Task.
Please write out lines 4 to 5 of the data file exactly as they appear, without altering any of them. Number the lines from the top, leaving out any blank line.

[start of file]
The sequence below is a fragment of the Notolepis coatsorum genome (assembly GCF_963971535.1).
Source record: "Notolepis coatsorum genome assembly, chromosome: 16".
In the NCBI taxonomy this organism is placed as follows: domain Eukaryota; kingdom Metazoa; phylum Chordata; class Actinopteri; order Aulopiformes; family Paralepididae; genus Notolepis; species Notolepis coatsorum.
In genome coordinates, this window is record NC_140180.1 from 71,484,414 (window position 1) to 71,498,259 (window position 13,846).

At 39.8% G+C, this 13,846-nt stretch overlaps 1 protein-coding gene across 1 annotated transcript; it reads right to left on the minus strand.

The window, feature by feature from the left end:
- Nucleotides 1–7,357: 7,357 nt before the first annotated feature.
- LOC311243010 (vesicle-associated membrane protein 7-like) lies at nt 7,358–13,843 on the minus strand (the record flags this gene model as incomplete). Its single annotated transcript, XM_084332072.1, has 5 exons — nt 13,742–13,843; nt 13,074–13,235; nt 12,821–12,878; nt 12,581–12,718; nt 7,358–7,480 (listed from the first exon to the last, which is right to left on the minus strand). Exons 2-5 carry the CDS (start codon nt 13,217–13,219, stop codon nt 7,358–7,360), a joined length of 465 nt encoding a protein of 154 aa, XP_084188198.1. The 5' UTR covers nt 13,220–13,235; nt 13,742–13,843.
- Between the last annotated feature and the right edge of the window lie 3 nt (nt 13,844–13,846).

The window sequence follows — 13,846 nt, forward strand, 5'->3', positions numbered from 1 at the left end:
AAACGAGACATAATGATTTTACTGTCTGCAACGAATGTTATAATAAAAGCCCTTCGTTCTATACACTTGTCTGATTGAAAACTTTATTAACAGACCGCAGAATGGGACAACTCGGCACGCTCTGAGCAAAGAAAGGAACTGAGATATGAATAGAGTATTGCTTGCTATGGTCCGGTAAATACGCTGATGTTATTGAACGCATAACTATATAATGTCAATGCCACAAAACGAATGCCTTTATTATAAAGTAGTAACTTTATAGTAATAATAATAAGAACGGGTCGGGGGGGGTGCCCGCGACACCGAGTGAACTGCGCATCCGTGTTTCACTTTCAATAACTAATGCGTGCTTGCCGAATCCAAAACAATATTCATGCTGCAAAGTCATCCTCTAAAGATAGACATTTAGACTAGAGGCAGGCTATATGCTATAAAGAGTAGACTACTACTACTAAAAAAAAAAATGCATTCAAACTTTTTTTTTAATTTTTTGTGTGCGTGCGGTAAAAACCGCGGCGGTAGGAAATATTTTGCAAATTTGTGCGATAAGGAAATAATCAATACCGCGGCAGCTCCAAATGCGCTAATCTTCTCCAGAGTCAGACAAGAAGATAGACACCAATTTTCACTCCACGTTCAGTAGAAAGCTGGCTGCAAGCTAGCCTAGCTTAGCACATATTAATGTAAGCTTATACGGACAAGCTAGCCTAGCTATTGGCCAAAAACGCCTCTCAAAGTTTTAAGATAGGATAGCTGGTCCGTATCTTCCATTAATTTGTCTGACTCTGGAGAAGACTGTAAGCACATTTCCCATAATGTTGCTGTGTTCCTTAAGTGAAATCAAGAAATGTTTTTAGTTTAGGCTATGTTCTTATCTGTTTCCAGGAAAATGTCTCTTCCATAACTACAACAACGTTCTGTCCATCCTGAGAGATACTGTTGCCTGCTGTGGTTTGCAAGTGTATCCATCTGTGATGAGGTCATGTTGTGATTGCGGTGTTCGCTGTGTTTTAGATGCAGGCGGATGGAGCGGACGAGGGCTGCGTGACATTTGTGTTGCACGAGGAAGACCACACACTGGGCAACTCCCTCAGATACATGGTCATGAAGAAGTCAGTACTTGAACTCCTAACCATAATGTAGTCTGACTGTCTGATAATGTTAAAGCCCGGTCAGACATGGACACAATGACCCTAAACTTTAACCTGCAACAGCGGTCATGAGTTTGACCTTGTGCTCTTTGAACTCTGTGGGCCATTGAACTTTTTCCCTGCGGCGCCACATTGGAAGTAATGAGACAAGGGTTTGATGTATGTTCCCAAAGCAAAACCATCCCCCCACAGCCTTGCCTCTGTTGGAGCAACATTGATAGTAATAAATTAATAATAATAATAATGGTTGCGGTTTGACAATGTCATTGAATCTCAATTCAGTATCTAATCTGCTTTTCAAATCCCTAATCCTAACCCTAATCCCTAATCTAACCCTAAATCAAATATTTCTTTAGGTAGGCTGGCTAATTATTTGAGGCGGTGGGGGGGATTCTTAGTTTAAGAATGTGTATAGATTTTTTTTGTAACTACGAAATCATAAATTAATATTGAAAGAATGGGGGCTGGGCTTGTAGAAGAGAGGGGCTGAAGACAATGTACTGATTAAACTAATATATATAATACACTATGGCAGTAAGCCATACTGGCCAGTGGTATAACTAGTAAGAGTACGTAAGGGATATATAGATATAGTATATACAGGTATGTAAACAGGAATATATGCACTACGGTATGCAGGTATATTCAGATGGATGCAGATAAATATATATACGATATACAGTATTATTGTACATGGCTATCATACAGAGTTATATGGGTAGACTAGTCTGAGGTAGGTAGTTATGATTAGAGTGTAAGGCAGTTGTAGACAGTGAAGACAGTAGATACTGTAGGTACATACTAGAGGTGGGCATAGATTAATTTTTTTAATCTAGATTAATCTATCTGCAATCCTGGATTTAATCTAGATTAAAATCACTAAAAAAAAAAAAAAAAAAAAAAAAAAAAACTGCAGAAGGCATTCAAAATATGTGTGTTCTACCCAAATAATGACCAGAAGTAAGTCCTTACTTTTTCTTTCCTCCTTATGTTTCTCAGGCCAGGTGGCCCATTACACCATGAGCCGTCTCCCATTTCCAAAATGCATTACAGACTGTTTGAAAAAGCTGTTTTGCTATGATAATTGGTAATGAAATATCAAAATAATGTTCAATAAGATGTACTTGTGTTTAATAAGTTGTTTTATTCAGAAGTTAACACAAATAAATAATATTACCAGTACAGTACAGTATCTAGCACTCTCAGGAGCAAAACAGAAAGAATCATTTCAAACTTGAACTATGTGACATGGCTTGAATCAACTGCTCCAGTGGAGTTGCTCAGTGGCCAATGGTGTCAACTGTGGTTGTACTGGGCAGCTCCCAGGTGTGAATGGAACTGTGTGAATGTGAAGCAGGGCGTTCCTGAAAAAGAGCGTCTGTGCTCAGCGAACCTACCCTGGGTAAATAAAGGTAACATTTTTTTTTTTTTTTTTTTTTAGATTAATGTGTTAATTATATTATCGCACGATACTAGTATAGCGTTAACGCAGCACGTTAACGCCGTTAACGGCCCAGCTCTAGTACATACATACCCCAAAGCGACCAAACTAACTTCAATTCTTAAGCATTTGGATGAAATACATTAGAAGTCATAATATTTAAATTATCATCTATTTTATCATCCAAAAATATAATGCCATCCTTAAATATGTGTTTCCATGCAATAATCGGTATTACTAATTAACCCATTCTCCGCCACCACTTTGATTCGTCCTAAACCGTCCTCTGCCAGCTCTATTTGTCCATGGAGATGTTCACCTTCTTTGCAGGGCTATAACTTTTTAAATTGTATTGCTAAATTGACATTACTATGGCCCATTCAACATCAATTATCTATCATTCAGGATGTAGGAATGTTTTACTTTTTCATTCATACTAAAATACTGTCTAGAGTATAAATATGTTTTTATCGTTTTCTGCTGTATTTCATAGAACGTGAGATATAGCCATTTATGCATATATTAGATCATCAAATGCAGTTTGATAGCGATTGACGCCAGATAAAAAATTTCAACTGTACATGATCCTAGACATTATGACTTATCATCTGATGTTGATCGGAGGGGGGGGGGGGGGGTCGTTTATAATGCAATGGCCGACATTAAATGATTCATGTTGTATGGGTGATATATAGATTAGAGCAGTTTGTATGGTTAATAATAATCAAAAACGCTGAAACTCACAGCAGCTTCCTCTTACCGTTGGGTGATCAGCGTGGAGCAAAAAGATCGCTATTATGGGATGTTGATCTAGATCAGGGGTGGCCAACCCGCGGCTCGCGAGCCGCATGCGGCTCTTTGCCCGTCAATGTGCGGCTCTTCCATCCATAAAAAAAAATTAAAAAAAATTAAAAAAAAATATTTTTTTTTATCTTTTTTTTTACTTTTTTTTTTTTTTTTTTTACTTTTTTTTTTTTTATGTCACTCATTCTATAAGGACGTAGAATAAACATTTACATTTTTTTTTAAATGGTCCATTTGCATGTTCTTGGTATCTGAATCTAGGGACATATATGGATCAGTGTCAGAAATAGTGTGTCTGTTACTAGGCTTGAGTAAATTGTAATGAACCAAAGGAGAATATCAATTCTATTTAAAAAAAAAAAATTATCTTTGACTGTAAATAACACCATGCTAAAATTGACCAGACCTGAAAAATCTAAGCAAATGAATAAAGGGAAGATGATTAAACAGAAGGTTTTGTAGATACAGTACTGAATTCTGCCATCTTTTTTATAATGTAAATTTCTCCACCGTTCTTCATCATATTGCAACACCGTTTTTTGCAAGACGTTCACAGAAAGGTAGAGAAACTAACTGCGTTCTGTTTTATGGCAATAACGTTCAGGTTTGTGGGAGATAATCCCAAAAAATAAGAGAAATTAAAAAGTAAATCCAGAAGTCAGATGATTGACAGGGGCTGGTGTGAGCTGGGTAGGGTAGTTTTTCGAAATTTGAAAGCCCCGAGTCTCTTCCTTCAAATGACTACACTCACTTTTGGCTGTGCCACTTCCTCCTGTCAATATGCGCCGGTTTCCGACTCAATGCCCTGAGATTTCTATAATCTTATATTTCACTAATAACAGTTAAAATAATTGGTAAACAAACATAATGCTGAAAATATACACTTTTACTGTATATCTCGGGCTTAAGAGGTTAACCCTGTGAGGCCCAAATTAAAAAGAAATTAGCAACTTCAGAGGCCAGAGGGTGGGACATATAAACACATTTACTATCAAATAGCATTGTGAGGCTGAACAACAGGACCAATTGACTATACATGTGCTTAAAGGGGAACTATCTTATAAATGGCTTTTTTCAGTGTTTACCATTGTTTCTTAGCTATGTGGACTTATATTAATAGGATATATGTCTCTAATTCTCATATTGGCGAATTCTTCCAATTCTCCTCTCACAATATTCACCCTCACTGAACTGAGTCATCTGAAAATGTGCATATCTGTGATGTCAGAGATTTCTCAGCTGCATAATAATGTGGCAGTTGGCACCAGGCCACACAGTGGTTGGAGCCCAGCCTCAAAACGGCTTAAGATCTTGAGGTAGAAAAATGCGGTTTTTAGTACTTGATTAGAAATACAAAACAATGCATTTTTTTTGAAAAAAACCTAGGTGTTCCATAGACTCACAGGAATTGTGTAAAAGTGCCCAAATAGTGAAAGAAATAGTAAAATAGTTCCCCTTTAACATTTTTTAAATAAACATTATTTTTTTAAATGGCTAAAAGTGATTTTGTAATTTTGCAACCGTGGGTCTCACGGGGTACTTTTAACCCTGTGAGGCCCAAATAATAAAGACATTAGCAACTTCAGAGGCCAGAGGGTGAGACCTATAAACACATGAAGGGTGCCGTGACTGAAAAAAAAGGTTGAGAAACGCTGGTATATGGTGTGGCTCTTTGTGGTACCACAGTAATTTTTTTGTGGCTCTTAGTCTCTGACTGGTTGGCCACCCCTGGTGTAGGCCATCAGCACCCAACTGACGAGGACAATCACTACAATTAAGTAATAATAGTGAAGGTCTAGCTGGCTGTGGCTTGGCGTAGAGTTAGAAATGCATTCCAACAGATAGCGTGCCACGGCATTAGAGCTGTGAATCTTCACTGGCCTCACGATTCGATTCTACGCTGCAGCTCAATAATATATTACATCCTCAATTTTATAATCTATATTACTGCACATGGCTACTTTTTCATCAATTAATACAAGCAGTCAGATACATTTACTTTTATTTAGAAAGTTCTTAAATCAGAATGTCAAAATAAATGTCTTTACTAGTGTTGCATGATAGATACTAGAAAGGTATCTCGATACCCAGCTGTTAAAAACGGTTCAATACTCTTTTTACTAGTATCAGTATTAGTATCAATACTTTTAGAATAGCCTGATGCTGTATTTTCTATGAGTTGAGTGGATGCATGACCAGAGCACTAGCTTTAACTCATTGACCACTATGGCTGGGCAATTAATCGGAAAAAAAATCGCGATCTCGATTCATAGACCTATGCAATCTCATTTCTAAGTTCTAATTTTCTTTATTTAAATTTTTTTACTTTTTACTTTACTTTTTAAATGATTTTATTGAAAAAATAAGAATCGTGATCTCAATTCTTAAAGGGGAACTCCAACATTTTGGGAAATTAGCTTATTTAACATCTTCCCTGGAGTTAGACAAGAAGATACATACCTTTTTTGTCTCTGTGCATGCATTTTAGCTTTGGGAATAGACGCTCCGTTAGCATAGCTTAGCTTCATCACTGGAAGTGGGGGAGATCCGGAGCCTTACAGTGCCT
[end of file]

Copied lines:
In genome coordinates, this window is record NC_140180.1 from 71,484,414 (window position 1) to 71,498,259 (window position 13,846).

At 39.8% G+C, this 13,846-nt stretch overlaps 1 protein-coding gene across 1 annotated transcript; it reads right to left on the minus strand.